Whilst this is not the first time the superb Malian singer-songwriter Rokia Traoré has worked with a western production team, Beautiful Africa does seem to sit very comfortably alongside a string of albums now emerging from West Africa. Ngoni superstar Bassekou Kouyate worked with Arcade Fire producer Howard Bilerman on his fantastic Jama Ko album, whilst Bombino has just released Nomad, a recording produced by the alchemical hand of Dan Auerbach of The Black Keys. Traoré’s Beautiful Africa, her first album since 2008”s sublime Tchamantche, was recorded in Bristol with British musician and producer John Parish, perhaps best known for his work with PJ Harvey.
If it feels like an odd combination on paper, even a cursory listen reveals the collaboration to make perfect sense. Parish has always had a raw, unpretentious way with production which captures the energy and feeling of a song. Much of his work also has a strong connection with the blues, something that runs deeply through Traoré’s work, particularly on this fine album. Whilst this album is certainly more muscular and rock-tinged than anything Traoré has produced before, Parish has undoubtedly been respectful and empathetic towards the strong traditions of Malian music.
Beautiful Africa is an ambitious work that finds Traoré singing in three different languages (her native Bambara, French and even a little English). It also feels remarkably positive and celebratory. Although perhaps missing some of the anger and poise of Kouyate’s Jama Ko, it works its magic through the intensity of the musicianship behind it, through the nuanced inflections of Traoré’s distinctive, haunting voice and through the engaging power of rhythm and groove (the presence of the always excellent Sebastian Rochford on drums here is a significant factor in the sound of the music).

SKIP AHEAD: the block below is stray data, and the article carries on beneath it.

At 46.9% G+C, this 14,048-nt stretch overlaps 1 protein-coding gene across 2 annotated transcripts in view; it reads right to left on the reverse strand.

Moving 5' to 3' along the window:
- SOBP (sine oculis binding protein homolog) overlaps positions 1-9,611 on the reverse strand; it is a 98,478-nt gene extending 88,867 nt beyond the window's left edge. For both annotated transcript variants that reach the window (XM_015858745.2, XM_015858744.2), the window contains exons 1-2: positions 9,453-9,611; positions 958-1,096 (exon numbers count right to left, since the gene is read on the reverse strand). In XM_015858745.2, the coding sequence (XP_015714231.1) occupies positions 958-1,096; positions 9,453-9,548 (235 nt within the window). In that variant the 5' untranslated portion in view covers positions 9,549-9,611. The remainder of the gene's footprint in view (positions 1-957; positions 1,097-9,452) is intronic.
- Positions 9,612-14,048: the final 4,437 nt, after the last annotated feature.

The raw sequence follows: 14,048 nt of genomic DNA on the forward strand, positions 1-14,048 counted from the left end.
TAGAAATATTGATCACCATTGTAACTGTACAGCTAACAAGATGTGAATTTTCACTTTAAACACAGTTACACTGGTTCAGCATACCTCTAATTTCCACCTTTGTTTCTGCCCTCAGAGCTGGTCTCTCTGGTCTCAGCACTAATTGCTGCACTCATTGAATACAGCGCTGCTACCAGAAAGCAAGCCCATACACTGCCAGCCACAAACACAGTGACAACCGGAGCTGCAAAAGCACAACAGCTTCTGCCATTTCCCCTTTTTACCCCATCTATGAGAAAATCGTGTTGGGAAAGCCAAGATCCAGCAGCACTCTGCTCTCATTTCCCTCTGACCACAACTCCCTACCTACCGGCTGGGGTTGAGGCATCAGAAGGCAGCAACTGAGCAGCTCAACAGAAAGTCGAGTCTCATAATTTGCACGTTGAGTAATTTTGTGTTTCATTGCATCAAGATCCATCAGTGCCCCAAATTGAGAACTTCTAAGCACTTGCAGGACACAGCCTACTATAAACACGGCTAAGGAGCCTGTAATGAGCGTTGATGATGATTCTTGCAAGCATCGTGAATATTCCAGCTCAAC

Traoré’s voice is particularly wondrous on the lovely, delicate N’Teri, where she demonstrates not only total melodic command but also a deft ability to expand and extrapolate the song’s fundamental theme. Fascinating throughout is her interweaving interaction with backing vocals, sometimes a form of call and response, at others feeling like a fully integrated small vocal ensemble. The insistent Tuit Tuit begins with an inspired chorus of what seems like birdsong.
The connections between Malian desert blues and western rock music are explored to fruitful results. The compelling 6/4 groove of Kouma even vaguely resembles Ocean Colour Scene’s once ubiquitous, now forgotten Riverboat Song, although it sounds considerably fresher and more contemporary than that piece of retro-nostalgia. The wonderful Ka Moun Ke is as infectious as any commercial pop song, whilst retaining its own personality and character. This is living, breathing music. The unpredictable syncopations and driving, stoical forward motion of Tuit Tuit exhibit a profound, intuitive connection with the traditional strengths of West African music.
What is perhaps most impressive about Beautiful Africa is its sheer number of thrilling twists and turns. The extraordinary Sikey begins with an engaging, brilliantly executed syncopated groove with energy and defiance, before suddenly transforming into something slower and more menacing, before lurching back to the original theme. It’s just one of many moments that surprise and delight in equal measure. “More intense than ever,” she sings on the wild, tempestuous and defiant title track. This could serve as an accurate description of much of the album as a whole, although there is nuance, colour and detail here in abundance too. It concludes with the charming ballad Sarama which stays just the right side of sentimental.